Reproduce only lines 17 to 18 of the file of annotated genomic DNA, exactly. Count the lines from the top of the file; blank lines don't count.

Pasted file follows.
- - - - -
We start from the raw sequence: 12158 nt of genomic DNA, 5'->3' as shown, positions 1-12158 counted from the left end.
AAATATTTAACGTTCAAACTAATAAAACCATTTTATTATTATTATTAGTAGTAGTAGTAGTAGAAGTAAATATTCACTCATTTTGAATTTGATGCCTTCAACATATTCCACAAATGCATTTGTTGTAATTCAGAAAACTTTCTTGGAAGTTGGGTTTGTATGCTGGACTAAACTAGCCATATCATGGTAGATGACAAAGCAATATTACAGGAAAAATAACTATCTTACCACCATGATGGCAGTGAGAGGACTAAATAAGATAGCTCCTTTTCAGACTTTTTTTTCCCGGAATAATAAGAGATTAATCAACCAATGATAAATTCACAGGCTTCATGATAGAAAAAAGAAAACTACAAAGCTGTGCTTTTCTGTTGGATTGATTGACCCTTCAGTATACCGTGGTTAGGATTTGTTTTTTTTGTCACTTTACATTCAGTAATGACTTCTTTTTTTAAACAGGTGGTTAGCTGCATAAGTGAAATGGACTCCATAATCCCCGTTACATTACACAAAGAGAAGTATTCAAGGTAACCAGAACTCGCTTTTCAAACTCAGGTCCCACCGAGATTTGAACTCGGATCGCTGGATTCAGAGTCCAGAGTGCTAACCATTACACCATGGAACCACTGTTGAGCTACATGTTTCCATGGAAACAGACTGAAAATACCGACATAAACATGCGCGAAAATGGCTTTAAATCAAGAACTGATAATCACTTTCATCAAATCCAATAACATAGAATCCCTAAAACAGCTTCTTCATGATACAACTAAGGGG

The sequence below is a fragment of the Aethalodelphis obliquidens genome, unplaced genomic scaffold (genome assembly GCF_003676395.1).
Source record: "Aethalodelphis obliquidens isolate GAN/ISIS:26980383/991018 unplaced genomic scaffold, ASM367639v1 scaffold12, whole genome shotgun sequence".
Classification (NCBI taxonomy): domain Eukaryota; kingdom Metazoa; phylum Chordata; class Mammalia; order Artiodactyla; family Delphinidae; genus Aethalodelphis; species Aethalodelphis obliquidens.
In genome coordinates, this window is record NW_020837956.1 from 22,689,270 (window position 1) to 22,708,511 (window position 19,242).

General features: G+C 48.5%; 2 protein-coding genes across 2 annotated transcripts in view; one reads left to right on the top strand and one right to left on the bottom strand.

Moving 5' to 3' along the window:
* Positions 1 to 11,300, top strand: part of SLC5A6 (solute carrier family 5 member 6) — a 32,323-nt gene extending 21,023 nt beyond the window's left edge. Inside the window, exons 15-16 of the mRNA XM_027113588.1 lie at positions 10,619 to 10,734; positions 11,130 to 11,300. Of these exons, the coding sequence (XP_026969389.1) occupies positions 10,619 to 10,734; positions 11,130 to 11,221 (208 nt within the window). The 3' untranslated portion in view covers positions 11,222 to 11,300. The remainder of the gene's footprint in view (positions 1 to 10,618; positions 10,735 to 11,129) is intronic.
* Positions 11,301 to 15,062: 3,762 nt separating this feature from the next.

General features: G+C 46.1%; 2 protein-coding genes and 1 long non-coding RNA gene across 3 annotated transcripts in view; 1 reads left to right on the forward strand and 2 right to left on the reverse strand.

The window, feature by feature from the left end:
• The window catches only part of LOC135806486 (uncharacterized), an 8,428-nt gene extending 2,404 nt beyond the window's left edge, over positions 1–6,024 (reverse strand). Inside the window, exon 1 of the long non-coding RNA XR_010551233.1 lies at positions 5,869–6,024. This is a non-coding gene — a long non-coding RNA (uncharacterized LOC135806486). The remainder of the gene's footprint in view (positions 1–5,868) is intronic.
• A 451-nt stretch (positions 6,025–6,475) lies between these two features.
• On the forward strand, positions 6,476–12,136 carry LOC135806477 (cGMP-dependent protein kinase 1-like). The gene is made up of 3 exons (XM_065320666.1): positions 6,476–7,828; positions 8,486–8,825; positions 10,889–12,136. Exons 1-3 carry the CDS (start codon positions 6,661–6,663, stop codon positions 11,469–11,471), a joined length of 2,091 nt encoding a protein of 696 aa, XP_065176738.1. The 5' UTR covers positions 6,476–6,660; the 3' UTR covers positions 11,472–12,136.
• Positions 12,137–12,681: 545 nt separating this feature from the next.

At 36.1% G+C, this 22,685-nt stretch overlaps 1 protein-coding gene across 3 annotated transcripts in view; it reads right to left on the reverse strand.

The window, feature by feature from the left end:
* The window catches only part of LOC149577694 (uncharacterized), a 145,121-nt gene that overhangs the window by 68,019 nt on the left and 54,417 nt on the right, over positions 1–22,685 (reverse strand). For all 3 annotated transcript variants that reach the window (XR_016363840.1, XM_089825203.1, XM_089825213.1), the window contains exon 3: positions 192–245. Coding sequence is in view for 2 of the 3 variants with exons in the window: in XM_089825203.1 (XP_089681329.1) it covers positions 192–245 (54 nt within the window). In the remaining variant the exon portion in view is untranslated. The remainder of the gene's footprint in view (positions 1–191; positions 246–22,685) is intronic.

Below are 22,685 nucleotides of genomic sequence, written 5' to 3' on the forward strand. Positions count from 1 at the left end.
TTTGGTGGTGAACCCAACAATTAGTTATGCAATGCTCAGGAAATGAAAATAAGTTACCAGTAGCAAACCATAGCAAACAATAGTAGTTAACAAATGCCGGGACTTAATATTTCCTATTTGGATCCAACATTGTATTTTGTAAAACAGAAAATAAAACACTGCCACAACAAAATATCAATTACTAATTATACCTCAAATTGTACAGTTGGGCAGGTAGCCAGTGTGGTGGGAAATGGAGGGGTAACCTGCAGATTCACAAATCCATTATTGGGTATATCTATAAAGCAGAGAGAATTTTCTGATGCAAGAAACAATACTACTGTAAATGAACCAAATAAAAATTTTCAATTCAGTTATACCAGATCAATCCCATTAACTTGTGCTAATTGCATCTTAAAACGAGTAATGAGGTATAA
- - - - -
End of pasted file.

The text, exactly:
At 36.1% G+C, this 22,685-nt stretch overlaps 1 protein-coding gene across 3 annotated transcripts in view; it reads right to left on the reverse strand.

The window, feature by feature from the left end: